On 4 November 1989, the cargo ship Julie A, moored in the Port of Aarhus (Denmark), reported a leak in one of the 3 tanks stored in a hold below deck, containing 300 tonnes of hydrochloric acid 33%. This is a highly corrosive chemical which can react with iron and form a flammable gas: hydrogen. The cargo ship’s engines were therefore shut down.
When the members of the response team arrived onboard the Julie A, they found themselves knee-deep in hydrochloric acid and had a visibility of only 2 metres. They found a 25 mm hole in the leaking tank, which they plugged with a wooden wedge.
The leak was caused by the internal tank coating which was not resistant enough to hydrochloric acid.
The spilt acid spread not only across the deck, but also into the ballast tank and threatened to reach the bottom of the ship. To prevent the cargo from being released into the environment, appropriate equipment had to be found to pump out the pollutant, which proved difficult. Some of the acid was transferred to a tank on the shore. During pumping operations, the teams noticed that the ship’s stability was decreased. The following day, the Julie A was moved to a dry dock where the pollutant was recovered through a hole drilled in the bottom of the ship.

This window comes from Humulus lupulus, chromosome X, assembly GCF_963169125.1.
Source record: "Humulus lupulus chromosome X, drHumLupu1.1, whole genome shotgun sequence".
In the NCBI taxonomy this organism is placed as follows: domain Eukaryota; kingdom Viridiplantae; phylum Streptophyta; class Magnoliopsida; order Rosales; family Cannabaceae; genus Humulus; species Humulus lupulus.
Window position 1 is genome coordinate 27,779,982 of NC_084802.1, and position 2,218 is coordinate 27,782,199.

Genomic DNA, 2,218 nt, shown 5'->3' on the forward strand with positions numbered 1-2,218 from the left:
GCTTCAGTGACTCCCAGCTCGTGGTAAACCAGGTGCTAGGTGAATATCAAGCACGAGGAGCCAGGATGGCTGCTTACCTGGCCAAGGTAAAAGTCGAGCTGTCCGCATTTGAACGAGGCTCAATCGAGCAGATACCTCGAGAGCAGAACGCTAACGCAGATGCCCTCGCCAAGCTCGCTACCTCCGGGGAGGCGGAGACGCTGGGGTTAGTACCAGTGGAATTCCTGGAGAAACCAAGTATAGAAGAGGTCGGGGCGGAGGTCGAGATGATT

Spill response was carried out successfully. This incident showed that the equipment used to transport hazardous substances must be compatible with the risks presented by the cargo.
Name: Julie A
Accident area: Port of Aarhus
Cause of spill: damage to ship
Product transported: hydrochloric acid
Quantity transported: unknown
Type of pollutant: hydrochloric acid
Quantity spilled: 1 to 5 tonnes
Ship type: cargo vessel
Last update: 24 June 2010